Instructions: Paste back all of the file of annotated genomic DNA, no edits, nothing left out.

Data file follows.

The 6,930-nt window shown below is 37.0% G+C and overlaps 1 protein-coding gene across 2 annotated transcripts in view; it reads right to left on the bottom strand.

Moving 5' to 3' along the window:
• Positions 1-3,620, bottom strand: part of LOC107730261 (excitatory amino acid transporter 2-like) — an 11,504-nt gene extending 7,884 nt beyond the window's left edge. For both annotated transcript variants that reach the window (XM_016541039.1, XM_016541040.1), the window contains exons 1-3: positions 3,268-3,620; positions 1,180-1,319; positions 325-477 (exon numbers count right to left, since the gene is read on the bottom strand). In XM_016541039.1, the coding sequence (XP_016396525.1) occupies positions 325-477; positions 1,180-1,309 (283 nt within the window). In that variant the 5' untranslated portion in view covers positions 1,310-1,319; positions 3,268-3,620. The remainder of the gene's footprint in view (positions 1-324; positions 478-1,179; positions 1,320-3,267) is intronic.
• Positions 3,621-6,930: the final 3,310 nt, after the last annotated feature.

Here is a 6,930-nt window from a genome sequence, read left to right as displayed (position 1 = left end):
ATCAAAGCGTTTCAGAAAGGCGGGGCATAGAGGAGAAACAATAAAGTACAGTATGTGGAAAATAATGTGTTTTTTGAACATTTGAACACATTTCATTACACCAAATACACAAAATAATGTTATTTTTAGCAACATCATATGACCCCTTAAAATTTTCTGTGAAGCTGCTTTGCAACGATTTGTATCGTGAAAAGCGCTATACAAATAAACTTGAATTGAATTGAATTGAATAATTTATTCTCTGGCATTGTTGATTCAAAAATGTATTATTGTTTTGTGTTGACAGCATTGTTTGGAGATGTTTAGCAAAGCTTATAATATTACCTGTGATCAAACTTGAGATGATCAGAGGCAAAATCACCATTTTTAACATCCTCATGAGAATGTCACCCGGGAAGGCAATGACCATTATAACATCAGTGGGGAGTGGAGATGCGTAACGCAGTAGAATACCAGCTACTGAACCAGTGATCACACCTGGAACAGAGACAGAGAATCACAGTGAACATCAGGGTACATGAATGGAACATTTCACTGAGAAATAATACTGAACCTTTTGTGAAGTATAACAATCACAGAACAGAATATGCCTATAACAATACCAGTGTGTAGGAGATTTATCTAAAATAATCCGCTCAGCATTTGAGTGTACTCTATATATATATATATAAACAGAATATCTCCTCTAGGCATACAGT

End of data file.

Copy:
The 6,930-nt window shown below is 37.0% G+C and overlaps 1 protein-coding gene across 2 annotated transcripts in view; it reads right to left on the bottom strand.

Moving 5' to 3' along the window:
• Positions 1-3,620, bottom strand: part of LOC107730261 (excitatory amino acid transporter 2-like) — an 11,504-nt gene extending 7,884 nt beyond the window's left edge. For both annotated transcript variants that reach the window (XM_016541039.1, XM_016541040.1), the window contains exons 1-3: positions 3,268-3,620; positions 1,180-1,319; positions 325-477 (exon numbers count right to left, since the gene is read on the bottom strand). In XM_016541039.1, the coding sequence (XP_016396525.1) occupies positions 325-477; positions 1,180-1,309 (283 nt within the window). In that variant the 5' untranslated portion in view covers positions 1,310-1,319; positions 3,268-3,620. The remainder of the gene's footprint in view (positions 1-324; positions 478-1,179; positions 1,320-3,267) is intronic.
• Positions 3,621-6,930: the final 3,310 nt, after the last annotated feature.

Here is a 6,930-nt window from a genome sequence, read left to right as displayed (position 1 = left end):
ATCAAAGCGTTTCAGAAAGGCGGGGCATAGAGGAGAAACAATAAAGTACAGTATGTGGAAAATAATGTGTTTTTTGAACATTTGAACACATTTCATTACACCAAATACACAAAATAATGTTATTTTTAGCAACATCATATGACCCCTTAAAATTTTCTGTGAAGCTGCTTTGCAACGATTTGTATCGTGAAAAGCGCTATACAAATAAACTTGAATTGAATTGAATTGAATAATTTATTCTCTGGCATTGTTGATTCAAAAATGTATTATTGTTTTGTGTTGACAGCATTGTTTGGAGATGTTTAGCAAAGCTTATAATATTACCTGTGATCAAACTTGAGATGATCAGAGGCAAAATCACCATTTTTAACATCCTCATGAGAATGTCACCCGGGAAGGCAATGACCATTATAACATCAGTGGGGAGTGGAGATGCGTAACGCAGTAGAATACCAGCTACTGAACCAGTGATCACACCTGGAACAGAGACAGAGAATCACAGTGAACATCAGGGTACATGAATGGAACATTTCACTGAGAAATAATACTGAACCTTTTGTGAAGTATAACAATCACAGAACAGAATATGCCTATAACAATACCAGTGTGTAGGAGATTTATCTAAAATAATCCGCTCAGCATTTGAGTGTACTCTATATATATATATATAAACAGAATATCTCCTCTAGGCATACAGT